When the Vilna Gaon was a child, he declined to play on the swings with the children. The mother, TREINA, asked him why he didn’t want to play on the swing.  She was surprised when he declared that he didn’t want to lift himself up in the air on the swing, while on the second swing there is another child closer to the ground; he couldn’t stand it…


When he got older, six-and-a-half years old, he gave a sermon in the Great Synagogue of Vilna.  This child spoke like a great scholar. Everyone stood with open mouths and listened to him.  The Vilna Rabbi, JOSHUA HESCHEL, listened to the young man.  He asked him a question and gave him an hour’s time to think about an answer.  An hour hadn’t passed, and little ELIHAU was ready to give the answer.


Hundreds of students did the Vilna Gaon have. They praised him and almost worshipped him.  A bit of the praise for the son fell on the mother. Rabbi CHAIM VOLOZHINER, when he would come to the Romnove River, would make a blessing.  “Praise be God who made a miracle to me in this place.” When they asked him what happened to him in this place, he said: “When the mother of the Vilna Gaon was a tiny child, her mother carried her in a cushion , and had to cross the Romnove River.  Both fell into the water, and they were saved.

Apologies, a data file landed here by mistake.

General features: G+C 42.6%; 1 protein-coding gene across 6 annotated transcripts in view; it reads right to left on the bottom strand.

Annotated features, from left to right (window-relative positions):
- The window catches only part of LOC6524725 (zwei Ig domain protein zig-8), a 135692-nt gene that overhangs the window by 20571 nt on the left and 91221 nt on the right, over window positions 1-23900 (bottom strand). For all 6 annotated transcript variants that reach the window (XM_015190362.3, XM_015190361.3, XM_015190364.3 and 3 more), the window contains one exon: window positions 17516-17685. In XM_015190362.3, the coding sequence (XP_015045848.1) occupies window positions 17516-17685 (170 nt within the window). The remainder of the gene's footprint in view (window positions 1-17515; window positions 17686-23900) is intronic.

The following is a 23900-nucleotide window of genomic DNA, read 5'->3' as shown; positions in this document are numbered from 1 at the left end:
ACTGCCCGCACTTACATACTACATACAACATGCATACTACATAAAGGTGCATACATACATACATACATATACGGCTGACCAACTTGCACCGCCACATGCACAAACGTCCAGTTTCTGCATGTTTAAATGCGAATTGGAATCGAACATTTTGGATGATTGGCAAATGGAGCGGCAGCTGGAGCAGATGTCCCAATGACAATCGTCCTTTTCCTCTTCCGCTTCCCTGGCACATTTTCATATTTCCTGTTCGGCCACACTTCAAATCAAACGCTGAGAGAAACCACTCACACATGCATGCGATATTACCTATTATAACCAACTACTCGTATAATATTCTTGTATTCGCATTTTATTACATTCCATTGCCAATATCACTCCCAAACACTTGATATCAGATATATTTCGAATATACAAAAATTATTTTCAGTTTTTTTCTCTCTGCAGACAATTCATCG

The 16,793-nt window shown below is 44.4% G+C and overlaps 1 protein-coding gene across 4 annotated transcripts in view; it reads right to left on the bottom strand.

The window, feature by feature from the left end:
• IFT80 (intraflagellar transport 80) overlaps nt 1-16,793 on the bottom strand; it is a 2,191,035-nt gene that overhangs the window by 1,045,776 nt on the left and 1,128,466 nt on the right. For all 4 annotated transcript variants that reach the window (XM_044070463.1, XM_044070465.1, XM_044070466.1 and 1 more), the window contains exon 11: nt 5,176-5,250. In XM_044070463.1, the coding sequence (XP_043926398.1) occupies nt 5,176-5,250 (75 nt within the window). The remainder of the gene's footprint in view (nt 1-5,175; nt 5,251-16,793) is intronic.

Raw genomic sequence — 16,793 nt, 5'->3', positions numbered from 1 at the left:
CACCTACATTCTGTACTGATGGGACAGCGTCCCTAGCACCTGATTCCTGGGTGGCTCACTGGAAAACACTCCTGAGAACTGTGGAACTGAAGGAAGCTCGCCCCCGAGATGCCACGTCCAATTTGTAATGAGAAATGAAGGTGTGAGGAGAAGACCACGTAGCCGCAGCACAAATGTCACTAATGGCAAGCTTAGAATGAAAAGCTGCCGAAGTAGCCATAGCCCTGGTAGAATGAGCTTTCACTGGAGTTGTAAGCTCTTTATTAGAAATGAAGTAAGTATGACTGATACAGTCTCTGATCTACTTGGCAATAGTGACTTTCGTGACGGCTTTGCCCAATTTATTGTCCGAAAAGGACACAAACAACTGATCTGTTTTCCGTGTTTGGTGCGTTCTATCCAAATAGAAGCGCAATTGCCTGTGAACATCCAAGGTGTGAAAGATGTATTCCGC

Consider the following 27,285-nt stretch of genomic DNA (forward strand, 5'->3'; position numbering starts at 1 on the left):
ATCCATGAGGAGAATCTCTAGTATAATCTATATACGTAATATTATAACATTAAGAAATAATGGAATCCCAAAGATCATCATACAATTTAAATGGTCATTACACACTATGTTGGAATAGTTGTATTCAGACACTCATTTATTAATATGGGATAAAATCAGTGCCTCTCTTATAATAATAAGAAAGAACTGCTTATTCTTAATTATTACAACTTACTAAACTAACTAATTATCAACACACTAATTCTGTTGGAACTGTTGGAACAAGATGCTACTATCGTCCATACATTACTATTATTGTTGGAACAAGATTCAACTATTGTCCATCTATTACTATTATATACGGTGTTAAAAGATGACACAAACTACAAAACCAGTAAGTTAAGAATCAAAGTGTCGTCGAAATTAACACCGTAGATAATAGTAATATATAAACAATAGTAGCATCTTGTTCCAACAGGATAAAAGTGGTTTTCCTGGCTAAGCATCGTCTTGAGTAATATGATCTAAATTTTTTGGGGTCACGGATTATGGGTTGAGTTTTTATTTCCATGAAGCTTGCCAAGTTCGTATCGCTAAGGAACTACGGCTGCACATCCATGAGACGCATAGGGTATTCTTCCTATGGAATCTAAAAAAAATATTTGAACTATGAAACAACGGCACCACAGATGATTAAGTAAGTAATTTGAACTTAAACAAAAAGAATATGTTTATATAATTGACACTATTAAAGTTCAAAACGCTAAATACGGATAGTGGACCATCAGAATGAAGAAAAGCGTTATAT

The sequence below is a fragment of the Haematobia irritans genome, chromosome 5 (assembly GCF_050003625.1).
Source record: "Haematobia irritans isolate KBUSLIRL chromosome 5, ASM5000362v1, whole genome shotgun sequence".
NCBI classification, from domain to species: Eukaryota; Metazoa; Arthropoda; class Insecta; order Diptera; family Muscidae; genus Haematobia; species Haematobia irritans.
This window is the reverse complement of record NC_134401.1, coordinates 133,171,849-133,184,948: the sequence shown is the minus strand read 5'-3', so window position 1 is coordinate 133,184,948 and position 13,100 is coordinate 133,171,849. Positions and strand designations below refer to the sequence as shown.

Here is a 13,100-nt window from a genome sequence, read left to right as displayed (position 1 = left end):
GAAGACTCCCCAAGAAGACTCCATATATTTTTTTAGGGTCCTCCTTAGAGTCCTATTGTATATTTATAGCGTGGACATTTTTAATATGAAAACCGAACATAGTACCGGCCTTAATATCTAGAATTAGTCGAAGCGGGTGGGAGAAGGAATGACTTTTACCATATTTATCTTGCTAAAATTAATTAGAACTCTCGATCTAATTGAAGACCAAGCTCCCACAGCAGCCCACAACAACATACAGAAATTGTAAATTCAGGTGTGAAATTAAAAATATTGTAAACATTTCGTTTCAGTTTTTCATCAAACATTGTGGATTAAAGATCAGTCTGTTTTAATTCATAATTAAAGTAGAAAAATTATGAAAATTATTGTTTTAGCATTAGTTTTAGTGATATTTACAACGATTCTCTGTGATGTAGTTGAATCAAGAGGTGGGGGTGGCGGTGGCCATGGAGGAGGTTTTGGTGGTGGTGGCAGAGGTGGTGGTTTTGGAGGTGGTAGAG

Carrying her with the wet cushion, they laid TREINA down on a hot oven, so she could dry off.  The child got burned a leg, but she wasn’t harmed. She survived, and therefore Rabbi CHAIM VOLOZHINER gave a prayer over the miracle, for, if TREINA had not survived, there would not have been a child who would become the Vilna Gaon as Rabbi.


The Vilna Gaon loved his mother.  He wrote her a letter in which he called her my beloved, my mother.  And he wrote: “I know that you are a modest person and you don’t need my advice.”  That letter he wrote to his family, and a separate letter to his mother, when he traveled to Eretz Isroel, and, and gave instructions to his family - how we should get along and how we should bring up our children.


The letter to the mother was written with much gentleness. “I beg you not to worry about me.  Just as you promised me and as God will help me, and I will have the privilege  to be in Jerusalem, the Holy City, by the gateway to Heaven, I will ask to God for you as I had promised.


In his letter to the family, he  remembers them twice to support his mother.


SLOIME ZALMAN and TREINA lived in poverty, but is known that as much as the could, the gave money for charity.


Their son, the Vilna Gaon, went further in relation with money. He lived thanks to a small pension his grandfather leaved in Vilna's Community, with the order that with this money should maintain one of his descendants occupied with learning Torah.  Vilna"s Community though the service man, sent him the pension each week.  Was known that service man was caught by the "bad angel" and instead of giving it to him, put the money in his pocket.


The Vilna Gaon suffered but did not accused the service man, in order not to get him ashamed.


He learned from his mother that people has to "give" each other, but he went further, and allowed other to take things from him…


Was not "gratis" to call his mother "my beloved mother, I know you are pure". She made modestly good actions in favor of people,  and in this light, lasted image of Vilna Gaon's mother.